These eye movements comprise moments in which your eyes are in rapid motion. While your eyes pivot, the brain is temporarily unable to perceive a coherent image. Thus – and this is where things get very interesting – your brain models events based on its last input and begins compiling what it expects to happen until input resumes, based on prior experience and what it’s observed about your surroundings. Unlike a computer, your brain doesn’t have a rigidly accurate internal timer, and experiments suggest it values a coherent perception of reality over a strict adherence to accuracy. Part of why the scientific method is so important is that differences in perception of an experiment and its results due to bias in researchers – even totally well-meaning, stridently neutral ones without explicitly held agendas – can be smoothed out through reproduction of experiments and careful methodology.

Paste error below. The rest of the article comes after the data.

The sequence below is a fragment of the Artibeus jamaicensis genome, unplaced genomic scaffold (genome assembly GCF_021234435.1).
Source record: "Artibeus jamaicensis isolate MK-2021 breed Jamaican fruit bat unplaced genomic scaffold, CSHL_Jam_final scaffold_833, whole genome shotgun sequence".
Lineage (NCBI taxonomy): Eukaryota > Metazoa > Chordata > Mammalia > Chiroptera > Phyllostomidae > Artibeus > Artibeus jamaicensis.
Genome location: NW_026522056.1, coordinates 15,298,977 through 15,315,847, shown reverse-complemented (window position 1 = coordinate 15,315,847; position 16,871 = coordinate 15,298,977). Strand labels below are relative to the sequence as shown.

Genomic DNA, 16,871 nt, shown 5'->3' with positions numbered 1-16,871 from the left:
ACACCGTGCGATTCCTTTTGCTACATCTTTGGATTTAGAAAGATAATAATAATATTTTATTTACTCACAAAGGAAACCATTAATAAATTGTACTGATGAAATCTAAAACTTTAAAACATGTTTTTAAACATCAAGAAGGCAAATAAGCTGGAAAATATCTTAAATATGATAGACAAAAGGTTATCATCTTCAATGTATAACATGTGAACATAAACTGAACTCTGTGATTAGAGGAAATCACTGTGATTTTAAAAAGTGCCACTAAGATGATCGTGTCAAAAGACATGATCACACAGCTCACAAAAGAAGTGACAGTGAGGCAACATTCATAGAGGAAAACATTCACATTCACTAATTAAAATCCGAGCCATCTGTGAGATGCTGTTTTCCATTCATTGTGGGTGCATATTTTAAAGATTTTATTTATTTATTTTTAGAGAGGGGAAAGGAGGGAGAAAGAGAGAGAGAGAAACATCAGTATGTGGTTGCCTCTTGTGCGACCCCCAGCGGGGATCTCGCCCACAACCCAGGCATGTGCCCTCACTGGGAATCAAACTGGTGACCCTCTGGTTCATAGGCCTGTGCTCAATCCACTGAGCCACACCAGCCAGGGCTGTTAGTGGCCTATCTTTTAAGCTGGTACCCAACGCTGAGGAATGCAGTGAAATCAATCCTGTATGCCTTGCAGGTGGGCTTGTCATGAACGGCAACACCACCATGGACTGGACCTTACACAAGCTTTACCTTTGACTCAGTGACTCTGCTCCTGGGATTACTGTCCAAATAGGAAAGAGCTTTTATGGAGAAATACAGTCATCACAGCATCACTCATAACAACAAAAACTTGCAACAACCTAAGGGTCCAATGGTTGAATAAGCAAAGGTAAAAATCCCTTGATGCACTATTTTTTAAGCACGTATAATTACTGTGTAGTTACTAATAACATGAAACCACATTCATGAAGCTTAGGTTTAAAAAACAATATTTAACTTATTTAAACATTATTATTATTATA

So, you know, good on Jaden for having some perception of that, but I may be giving him too much credit. Let’s dive into the rest of this thing.
Here I think he’s conflating the Red/Green/Blue additive color model and the visible light spectrum. Talking about mixing colors in ratios is useful for color theory and predicting the results of interactions in a medium – RGB for light, CMYK for print, and luminance and chroma for video are used every day to simplify working with multimedia. But it’s important to remember that these systems are invented by humans. Your rods and cones don’t care about conceptual frameworks. They have been honed by evolutionary processes to perceive the visible light spectrum.